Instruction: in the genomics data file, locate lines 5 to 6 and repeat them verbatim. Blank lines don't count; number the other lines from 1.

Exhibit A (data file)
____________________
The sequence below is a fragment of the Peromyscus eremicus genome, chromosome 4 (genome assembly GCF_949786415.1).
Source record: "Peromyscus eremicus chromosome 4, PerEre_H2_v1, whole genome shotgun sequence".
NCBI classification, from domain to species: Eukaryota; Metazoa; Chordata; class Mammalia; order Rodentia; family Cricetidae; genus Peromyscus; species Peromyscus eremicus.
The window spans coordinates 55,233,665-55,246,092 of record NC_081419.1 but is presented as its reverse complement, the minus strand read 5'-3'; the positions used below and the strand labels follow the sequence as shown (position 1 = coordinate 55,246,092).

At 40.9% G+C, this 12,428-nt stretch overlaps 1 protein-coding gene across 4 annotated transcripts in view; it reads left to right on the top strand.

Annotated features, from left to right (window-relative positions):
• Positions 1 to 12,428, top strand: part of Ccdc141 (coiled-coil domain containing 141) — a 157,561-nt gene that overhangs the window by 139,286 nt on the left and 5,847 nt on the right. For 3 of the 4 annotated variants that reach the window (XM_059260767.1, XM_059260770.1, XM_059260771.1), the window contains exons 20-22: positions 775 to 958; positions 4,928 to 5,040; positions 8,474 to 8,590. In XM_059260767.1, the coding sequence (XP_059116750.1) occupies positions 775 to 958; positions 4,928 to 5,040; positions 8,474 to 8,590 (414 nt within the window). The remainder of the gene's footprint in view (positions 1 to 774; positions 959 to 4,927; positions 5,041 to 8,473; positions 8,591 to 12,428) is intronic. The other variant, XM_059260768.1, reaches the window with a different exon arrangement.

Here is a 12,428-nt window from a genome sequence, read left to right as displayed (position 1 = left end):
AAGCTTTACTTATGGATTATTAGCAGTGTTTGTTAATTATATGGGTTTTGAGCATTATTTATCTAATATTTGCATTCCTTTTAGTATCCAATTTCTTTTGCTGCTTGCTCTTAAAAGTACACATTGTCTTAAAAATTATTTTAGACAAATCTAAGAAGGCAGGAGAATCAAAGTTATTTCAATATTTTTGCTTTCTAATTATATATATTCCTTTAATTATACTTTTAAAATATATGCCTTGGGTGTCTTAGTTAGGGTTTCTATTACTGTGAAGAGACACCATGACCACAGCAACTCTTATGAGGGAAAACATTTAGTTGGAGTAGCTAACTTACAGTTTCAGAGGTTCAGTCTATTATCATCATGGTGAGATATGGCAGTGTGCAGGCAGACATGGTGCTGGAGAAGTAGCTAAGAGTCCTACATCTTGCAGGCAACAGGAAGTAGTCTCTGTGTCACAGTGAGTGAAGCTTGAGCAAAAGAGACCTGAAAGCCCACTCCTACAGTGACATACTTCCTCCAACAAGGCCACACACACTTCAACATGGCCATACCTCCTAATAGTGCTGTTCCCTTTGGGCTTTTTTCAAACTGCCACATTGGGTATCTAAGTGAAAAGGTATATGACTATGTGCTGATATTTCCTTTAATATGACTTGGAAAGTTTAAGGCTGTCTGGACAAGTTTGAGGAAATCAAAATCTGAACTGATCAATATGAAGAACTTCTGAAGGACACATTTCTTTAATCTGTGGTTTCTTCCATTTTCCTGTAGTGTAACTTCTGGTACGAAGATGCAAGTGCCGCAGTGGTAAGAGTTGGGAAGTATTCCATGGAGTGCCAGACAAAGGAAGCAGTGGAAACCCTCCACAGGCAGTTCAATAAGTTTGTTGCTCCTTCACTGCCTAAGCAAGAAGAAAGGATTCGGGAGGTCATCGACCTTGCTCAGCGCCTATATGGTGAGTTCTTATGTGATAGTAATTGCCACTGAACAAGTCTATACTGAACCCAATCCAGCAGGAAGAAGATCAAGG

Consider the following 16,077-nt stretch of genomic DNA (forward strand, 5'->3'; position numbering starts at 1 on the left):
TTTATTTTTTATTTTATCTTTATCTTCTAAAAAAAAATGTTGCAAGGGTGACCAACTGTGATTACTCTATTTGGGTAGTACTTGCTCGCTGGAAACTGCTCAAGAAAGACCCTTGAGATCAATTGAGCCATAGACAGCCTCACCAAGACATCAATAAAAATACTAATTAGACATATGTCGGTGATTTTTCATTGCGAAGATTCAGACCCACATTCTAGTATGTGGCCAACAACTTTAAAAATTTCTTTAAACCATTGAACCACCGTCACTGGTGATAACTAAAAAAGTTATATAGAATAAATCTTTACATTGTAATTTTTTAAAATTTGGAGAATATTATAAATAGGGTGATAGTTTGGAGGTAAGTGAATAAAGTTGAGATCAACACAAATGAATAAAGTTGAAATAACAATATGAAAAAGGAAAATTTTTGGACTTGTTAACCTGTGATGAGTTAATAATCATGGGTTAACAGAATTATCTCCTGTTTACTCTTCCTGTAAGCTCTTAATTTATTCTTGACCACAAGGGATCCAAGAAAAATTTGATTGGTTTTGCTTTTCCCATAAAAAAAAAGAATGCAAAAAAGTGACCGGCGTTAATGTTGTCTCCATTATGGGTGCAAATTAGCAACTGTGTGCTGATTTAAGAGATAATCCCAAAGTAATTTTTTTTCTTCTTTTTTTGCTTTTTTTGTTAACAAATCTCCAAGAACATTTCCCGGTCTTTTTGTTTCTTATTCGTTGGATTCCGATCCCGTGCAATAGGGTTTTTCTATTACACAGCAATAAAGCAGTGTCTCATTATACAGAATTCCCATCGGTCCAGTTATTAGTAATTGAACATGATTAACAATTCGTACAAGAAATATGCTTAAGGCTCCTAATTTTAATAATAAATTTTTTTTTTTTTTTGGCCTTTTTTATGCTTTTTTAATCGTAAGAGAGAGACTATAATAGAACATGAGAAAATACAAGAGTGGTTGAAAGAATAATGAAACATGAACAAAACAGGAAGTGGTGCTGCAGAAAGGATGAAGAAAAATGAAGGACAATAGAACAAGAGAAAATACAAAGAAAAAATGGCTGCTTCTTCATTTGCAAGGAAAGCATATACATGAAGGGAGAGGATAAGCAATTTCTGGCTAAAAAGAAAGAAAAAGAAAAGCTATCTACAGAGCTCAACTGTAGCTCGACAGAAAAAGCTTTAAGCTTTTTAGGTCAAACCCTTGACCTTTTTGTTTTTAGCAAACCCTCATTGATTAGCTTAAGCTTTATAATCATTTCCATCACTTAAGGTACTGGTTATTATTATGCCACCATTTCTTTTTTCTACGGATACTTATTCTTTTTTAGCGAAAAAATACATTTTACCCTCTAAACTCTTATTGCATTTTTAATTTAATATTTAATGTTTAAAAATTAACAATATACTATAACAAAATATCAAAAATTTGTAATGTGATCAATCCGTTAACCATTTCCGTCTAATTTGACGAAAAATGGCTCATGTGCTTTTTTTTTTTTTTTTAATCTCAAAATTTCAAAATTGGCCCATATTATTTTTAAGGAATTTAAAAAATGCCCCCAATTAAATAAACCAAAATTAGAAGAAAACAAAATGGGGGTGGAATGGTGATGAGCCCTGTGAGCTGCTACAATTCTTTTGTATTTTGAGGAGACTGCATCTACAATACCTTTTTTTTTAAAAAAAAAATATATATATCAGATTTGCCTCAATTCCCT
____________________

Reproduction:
At 40.9% G+C, this 12,428-nt stretch overlaps 1 protein-coding gene across 4 annotated transcripts in view; it reads left to right on the top strand.

Annotated features, from left to right (window-relative positions):